Blood Doping Artificial increase in total volume of red blood cells (often via transfusion) Improves endurance performance by increasing blood’s O 2 -carrying capacity Increases VO 2max, time to exhaustion, and measurable performance Can cause blood clotting, heart failure, and transfusion complications.
Changes in VO 2max and Running Time to Exhaustion After Reinfusion of Red Blood Cells Adapted, by permission, from F.J. Buick et al, 1980, "Effect of induced erythrocythemia on aerobic work capacity," Journal of Applied Physiology 48:
Improvements in Running Times After Reinfusion of Red Blood Cells Adapted, by permission, from L.L. Spriet, 1991, Blood doping and oxygen transport. In Ergogenics - Enhancement of performance in exercise and sport, edited by D.R. Lamb and M.H. Williams (Dubugue, IA: Brown & Benchmark), Copyright 1991 Cooper Publishing Group, Carmel, IN.
Erythropoietin Natural hormone produced by the kidneys to stimulate red blood cell production Can be cloned and administered to increase red blood cell volume Increases VO 2max and time to exhaustion Can cause blood clotting and heart failure due to increased blood viscosity.
Oxygen Supplementation Breathed by athletes to increase oxygen content of blood Can improve performance if administered during exercise, but not before or after Too cumbersome to be practical No serious risks known
OXYGEN SUPPLEMENTATION AND PERFORMANCE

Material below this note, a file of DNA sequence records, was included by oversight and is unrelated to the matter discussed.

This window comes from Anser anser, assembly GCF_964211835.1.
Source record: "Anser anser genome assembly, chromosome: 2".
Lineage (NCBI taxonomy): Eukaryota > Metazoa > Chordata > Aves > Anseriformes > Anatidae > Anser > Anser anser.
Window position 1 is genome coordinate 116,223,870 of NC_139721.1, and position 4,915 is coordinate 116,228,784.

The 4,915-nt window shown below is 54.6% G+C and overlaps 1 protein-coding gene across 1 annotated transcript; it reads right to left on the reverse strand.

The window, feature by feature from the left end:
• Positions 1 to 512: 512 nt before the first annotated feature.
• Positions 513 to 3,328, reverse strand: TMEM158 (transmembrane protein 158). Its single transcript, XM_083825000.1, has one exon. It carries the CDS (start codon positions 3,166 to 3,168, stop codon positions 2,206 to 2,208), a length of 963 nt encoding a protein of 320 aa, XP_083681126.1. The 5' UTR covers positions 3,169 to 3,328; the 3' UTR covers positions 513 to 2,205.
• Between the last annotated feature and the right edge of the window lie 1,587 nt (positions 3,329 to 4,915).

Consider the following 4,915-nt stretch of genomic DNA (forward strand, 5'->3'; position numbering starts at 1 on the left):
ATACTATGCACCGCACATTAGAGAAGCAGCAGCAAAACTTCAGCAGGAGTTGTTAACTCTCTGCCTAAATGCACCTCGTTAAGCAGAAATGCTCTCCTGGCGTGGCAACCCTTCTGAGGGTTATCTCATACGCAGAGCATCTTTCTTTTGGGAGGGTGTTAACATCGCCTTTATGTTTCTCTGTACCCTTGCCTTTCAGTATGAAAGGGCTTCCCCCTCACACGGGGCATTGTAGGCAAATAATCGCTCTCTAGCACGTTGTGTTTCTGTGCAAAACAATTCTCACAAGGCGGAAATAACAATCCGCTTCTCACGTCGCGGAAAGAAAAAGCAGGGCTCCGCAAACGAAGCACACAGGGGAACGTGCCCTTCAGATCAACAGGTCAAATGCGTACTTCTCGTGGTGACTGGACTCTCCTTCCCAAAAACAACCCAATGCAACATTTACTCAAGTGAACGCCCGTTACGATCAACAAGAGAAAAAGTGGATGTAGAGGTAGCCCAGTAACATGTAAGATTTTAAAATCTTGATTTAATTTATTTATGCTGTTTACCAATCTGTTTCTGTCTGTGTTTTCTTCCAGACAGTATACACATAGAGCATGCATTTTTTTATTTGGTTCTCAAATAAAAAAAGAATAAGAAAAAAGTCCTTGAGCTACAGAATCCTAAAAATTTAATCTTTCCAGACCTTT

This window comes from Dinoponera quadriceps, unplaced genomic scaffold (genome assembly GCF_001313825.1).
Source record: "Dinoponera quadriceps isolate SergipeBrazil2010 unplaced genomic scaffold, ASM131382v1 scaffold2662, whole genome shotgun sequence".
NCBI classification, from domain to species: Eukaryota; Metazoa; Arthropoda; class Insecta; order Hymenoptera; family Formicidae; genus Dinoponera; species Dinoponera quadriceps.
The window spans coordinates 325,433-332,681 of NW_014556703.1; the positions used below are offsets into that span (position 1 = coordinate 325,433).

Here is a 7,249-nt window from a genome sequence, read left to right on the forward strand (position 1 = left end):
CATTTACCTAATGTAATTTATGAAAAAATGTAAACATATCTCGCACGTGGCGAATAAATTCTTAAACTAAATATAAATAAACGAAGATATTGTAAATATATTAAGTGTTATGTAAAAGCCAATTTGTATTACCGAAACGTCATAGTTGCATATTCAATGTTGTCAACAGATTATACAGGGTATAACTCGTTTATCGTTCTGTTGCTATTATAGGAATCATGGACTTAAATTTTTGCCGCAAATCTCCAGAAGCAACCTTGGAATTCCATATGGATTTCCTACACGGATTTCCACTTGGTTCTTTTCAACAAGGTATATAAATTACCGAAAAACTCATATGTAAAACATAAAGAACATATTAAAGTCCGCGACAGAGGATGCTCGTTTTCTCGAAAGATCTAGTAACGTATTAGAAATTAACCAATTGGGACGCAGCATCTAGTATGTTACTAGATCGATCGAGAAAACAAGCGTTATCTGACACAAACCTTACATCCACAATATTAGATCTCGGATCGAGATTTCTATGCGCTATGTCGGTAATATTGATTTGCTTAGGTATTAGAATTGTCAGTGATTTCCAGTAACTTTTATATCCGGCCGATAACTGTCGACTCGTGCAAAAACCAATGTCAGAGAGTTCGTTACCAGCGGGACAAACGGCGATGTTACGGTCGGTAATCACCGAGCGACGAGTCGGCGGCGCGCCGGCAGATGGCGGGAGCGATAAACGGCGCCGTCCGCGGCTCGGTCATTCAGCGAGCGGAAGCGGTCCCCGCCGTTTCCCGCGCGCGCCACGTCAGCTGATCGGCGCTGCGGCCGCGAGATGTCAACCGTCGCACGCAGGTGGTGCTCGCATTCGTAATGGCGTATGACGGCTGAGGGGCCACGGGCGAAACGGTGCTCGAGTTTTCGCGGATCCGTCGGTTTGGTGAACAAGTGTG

Bicarbonate Naturally part of body’s buffering system to maintain normal pH Loading increases blood alkalinity so that more lactate can be cleared (delay fatigue) Ingesting 300 mg per kg body weight can increase performance in all-out exercise bouts between 1 and 7 minutes Can cause gastrointestinal cramping, bloating, and diarrhea
Concentrations of (a) Blood Bicarbonate and (b) Blood Hydrogen Ion With and Without Ingestion of Sodium Bicarbonate Adapted, by permission, from D.L. Costill et al., 1984, "Acid-based balance during repeated bouts of exercise: Influence of HCO 3," International Journal of Sports Medicine 5:
Phosphate Loading is thought to increase phosphate levels throughout the body, which then increase potential for oxidative phosphorylation and PCr synthesis, enhance oxygen release to the cells, and improve cardiovascular response to exercise and buffering and endurance capacities. Studies are divided on results of phosphate loading. No risks are yet known.
Amino Acids L-tryptophan and BCAA Proposed to increase endurance performance by delaying fatigue Studies are inconclusive on effects on performance
Time to Exhaustion on a Cycle Ergometer at 70% of VO 2max Adapted, by permission, from G. van Hall et al., 1995, "Ingestion of branched-chain amino acids and tryptophan during sustained exercise in man: Failure to affect performance," Journal of Physiology 486:
Creatine Supplement to better maintain muscle ATP levels Shown to increase strength and possibly fat-free body mass Not shown to help endurance performance, sprint running, or sprint swimming performance